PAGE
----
When people get into the higher income levels, however, it becomes much more profitable to “play” in the numerous complex rules that lobbyists have inserted into the U.S. tax code and state tax codes which have the effect of lowering their overall tax rates, even if their theoretical “marginal rate” is still higher.

The fairness of progressive marginal tax rates

Those marginal tax rates for higher incomes have steadily come down over the last 50 years. The common Republican talking point has been that, even at the same marginal rate as you pay, rich people are paying much more in taxes than the median income-earning family in dollar terms. There are basically two things wrong with that argument.

First, people on the bottom end of the income scale are much more likely to feel the day-to-day burden of other flat-rate, very regressive taxes, such as sales taxes. Property taxes (especially if you realize these are also embedded into rents) take a much bigger bite from spendable income for poor and middle class people than for rich people, as do health insurance premiums (which most of the developed world correctly recognizes as a tax).

Second, a 20% tax rate on a middle-class family is simply felt much more strongly than a 20% tax on Bill Gates, Mitt Romney or Donald Trump. You don’t have to be a card-carrying communist to see some basic obscenity in Jeff Bezos employing legions of tax lawyers and lobbyists just so that he can add more billions to his wealth, effectively forcing you to pay more.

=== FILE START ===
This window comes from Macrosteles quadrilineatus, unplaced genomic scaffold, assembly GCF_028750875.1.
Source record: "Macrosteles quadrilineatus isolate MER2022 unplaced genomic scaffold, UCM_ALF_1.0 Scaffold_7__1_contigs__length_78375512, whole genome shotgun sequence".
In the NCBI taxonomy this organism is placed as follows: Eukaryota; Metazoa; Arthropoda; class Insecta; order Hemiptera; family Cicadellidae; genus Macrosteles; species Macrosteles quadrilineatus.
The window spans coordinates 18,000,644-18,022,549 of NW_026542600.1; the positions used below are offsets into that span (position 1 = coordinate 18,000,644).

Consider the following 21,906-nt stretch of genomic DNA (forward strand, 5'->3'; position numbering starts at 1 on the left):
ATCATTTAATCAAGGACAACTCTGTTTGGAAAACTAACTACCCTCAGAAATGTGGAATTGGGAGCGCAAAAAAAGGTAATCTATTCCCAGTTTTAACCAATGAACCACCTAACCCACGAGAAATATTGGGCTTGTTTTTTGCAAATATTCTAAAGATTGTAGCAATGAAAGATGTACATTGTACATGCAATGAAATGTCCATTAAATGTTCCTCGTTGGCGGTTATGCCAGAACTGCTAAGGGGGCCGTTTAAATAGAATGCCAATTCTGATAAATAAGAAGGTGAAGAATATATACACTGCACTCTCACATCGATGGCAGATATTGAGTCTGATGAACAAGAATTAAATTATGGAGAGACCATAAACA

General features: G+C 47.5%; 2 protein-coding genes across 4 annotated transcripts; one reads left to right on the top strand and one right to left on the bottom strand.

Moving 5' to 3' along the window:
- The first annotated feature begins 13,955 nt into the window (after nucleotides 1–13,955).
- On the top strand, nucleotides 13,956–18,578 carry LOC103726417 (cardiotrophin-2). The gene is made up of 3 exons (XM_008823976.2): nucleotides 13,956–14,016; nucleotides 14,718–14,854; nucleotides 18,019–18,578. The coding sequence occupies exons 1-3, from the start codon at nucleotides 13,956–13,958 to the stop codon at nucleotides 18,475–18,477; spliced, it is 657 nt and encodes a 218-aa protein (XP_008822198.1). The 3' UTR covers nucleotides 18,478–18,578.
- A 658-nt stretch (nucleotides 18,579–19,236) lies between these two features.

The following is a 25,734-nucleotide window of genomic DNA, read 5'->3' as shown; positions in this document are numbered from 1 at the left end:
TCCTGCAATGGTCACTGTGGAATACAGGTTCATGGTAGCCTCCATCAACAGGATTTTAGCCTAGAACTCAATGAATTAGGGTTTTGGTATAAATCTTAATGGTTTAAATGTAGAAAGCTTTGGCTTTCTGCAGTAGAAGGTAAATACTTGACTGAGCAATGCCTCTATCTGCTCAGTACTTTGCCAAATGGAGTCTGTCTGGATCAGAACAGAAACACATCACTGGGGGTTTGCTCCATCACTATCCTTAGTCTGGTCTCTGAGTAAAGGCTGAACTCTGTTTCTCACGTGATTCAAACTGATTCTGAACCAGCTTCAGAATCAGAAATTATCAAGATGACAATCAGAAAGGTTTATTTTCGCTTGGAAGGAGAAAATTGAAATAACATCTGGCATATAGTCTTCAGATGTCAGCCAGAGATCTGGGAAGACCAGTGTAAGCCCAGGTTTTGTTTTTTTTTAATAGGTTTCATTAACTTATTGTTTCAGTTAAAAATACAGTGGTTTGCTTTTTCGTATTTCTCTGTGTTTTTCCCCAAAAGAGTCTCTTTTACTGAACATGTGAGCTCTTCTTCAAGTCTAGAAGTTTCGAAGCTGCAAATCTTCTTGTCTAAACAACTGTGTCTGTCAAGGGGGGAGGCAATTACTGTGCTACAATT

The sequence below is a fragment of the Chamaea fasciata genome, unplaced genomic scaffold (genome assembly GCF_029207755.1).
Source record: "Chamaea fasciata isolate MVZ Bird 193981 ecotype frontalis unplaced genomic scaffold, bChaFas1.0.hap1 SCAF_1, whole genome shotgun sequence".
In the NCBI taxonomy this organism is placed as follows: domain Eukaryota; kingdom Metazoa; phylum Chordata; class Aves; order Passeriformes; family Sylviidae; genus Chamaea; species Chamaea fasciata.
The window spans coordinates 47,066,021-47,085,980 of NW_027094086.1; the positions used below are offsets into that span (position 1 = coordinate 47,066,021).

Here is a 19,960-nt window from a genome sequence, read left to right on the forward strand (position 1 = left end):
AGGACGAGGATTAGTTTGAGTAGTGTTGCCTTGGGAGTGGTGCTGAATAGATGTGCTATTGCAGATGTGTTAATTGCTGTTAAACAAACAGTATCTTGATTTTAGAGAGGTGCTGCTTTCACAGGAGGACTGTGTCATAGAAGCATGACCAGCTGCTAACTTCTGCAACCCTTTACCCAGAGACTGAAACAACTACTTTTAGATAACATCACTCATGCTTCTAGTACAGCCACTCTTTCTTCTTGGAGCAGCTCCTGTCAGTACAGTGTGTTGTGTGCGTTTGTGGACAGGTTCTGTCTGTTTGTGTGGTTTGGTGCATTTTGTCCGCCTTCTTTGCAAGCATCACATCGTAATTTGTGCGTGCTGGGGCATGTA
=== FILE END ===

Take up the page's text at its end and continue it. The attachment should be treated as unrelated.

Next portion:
How do we fix this?

My long-standing proposal to address tax inequity is threefold. The simple part is restoring more progressive marginal tax rates. The respected Peter G. Peterson Foundation notes that even modest bumping of marginal rates at the top end would bring in billions of dollars of needed tax revenue over the next decade, and most very rich folks would not feel any change to their lifestyles or investment motivations.

The second step is what I call tax preference sunsetting. Most tax rule changes, special tax calculations, special credits and deductions have crept their way into the tax code, thanks to skilled lobbyists and their captive, paid-for Congress members, with little public awareness or even effective Congressional oversight. These provisions never die, and yet they make tax calculations more complicated for everybody, they clog up the tax courts, and they make tax audits of the rich much harder to do. Recent reports show that the IRS more often audits poor people because the audits are easier to do than lawyer-shielded big-money returns. You pay more in taxes because some special interest pays less. That’s the basic math.